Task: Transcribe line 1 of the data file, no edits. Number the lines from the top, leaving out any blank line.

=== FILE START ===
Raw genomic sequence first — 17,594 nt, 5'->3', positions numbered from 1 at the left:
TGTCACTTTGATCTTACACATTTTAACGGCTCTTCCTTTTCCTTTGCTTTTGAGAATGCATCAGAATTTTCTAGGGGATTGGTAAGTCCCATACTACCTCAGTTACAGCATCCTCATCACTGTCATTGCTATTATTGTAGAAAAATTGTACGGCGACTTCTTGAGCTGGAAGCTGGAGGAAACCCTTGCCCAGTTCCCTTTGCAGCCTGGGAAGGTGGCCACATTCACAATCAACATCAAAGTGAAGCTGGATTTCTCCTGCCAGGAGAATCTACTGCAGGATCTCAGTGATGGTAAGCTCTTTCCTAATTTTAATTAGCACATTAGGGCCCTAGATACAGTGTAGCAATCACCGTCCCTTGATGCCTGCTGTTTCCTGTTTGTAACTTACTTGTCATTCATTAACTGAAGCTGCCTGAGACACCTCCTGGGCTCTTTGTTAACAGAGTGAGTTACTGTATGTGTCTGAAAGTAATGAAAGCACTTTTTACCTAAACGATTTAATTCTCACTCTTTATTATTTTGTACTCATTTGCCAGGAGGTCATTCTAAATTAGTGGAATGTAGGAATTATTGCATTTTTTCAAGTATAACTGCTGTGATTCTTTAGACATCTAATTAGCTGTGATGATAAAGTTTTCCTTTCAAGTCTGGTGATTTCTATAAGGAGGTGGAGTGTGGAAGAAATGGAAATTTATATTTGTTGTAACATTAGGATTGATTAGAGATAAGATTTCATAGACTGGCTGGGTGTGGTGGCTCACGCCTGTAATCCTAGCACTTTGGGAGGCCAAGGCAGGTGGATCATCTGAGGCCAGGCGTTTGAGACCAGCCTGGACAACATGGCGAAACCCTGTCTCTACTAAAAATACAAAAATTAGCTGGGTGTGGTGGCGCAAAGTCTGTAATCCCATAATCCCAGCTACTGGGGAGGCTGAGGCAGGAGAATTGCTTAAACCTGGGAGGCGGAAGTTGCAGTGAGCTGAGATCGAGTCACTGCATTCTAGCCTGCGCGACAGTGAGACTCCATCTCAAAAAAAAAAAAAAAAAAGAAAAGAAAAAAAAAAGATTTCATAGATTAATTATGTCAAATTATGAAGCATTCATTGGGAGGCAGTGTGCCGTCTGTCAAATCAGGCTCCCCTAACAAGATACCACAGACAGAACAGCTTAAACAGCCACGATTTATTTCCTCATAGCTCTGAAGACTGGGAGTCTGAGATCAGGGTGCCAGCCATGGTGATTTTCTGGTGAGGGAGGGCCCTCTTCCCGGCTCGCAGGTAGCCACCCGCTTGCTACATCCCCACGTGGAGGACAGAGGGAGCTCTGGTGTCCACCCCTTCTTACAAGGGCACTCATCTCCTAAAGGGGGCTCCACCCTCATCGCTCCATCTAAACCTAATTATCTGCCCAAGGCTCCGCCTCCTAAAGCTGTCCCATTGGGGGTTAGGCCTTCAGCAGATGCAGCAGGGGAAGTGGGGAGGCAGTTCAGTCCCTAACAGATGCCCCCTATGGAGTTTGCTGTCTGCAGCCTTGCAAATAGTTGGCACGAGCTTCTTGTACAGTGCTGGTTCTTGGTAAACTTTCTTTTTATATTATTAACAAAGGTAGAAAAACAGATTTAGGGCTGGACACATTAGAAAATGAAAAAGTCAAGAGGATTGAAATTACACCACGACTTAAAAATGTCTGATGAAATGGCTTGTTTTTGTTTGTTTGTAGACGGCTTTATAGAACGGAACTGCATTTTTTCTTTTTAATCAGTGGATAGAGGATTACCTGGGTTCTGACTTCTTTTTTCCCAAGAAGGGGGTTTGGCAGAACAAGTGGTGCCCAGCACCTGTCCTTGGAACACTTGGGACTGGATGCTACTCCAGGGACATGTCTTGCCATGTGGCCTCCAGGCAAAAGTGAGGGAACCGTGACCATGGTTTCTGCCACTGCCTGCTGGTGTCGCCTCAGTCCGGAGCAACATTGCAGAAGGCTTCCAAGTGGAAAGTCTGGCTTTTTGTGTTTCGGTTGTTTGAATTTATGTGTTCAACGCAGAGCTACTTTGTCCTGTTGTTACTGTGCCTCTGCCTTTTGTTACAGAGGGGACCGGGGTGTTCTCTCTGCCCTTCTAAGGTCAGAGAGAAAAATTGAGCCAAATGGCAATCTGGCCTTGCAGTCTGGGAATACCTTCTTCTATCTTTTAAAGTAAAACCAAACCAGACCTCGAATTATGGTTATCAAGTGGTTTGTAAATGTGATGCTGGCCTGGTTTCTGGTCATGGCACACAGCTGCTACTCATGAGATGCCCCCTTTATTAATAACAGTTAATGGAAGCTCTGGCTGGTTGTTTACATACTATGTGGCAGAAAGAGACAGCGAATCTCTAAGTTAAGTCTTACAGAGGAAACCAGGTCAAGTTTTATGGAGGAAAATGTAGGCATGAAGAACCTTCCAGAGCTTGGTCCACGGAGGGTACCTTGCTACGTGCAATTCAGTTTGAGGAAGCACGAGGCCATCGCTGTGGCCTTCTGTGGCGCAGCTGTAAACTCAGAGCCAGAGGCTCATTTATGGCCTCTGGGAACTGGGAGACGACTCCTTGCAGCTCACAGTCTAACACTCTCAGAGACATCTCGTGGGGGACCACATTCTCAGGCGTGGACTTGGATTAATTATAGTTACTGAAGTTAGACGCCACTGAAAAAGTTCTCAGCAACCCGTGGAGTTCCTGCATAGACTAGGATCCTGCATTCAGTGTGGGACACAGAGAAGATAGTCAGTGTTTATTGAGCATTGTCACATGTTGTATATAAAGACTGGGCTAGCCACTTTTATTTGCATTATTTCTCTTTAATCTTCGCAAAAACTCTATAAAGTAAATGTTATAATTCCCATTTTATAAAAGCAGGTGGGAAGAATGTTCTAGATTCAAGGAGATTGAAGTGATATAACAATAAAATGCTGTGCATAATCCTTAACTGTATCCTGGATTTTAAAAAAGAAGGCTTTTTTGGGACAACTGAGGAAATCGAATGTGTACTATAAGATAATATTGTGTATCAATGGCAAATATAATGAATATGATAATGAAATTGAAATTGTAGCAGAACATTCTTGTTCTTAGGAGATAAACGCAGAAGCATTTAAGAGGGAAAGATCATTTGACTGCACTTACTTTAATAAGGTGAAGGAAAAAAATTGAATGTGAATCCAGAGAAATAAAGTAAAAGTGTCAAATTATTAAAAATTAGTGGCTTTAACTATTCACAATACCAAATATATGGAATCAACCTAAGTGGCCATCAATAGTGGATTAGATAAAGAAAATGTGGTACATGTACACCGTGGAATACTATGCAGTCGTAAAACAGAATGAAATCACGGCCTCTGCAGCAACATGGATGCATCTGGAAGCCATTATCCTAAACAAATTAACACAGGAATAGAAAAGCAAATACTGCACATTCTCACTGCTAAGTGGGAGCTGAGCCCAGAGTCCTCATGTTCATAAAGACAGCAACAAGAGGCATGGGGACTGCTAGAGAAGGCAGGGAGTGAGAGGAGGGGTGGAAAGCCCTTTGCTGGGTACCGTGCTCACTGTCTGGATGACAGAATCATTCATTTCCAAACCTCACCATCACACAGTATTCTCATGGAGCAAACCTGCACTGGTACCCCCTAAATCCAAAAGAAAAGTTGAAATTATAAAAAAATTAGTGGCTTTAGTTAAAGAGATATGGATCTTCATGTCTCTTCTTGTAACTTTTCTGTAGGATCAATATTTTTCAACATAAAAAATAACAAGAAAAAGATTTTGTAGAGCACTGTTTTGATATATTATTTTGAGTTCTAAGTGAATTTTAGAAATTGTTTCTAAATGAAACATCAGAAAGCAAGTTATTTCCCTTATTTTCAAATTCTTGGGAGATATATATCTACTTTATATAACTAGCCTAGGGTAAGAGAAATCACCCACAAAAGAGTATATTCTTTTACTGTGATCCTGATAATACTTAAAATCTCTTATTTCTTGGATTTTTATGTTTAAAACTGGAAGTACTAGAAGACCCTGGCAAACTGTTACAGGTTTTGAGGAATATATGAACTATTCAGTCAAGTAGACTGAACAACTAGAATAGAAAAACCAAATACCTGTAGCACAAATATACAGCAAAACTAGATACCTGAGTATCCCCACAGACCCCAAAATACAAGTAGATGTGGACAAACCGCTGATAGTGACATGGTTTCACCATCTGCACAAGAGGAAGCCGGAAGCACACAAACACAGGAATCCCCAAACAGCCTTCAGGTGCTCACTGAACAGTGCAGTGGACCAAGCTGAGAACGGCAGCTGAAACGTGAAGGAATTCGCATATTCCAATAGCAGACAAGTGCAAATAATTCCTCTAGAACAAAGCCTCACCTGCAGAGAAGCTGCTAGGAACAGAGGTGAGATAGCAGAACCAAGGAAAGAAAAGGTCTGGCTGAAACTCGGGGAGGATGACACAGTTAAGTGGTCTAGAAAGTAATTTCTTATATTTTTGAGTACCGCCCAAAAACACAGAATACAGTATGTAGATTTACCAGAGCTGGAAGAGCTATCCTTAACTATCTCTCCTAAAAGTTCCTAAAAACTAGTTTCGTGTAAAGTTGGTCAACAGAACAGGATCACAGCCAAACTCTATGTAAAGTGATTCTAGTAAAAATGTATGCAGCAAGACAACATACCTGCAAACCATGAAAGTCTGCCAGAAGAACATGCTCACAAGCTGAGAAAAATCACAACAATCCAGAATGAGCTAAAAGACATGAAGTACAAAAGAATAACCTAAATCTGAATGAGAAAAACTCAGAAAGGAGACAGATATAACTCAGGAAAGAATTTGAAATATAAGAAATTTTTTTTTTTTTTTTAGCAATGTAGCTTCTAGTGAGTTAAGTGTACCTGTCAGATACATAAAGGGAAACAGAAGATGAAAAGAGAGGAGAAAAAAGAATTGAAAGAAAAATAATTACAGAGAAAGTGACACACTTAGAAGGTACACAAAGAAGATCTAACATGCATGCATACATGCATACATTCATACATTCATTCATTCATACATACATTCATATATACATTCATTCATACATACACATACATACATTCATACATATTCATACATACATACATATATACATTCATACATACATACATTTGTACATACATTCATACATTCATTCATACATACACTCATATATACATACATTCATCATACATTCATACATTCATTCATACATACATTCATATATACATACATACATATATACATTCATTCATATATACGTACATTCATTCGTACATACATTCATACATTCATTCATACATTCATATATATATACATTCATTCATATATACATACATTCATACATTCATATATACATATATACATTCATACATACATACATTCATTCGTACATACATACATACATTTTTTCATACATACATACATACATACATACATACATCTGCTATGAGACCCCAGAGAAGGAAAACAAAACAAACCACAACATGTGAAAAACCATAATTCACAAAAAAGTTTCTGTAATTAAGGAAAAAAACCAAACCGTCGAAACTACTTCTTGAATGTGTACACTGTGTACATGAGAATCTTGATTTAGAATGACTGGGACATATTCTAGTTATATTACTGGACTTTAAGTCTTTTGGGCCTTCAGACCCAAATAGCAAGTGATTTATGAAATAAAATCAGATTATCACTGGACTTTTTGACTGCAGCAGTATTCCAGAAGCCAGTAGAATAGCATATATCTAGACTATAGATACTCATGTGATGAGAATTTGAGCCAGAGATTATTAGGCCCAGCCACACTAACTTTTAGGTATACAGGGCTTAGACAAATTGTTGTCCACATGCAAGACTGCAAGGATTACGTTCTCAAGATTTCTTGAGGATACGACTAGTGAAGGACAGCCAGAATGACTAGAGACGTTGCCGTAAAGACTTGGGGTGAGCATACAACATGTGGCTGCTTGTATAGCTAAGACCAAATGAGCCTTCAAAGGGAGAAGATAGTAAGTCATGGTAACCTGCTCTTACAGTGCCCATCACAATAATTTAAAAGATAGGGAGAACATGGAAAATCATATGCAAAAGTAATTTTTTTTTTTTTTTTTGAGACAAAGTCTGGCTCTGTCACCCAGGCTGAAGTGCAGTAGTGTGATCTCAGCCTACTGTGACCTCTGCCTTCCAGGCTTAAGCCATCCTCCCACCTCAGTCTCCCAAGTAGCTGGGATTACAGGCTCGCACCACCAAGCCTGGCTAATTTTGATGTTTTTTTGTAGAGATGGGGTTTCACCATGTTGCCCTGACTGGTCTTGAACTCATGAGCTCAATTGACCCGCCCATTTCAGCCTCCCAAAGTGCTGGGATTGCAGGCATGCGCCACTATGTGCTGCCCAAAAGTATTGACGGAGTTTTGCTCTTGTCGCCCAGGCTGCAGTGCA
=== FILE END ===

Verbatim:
Raw genomic sequence first — 17,594 nt, 5'->3', positions numbered from 1 at the left: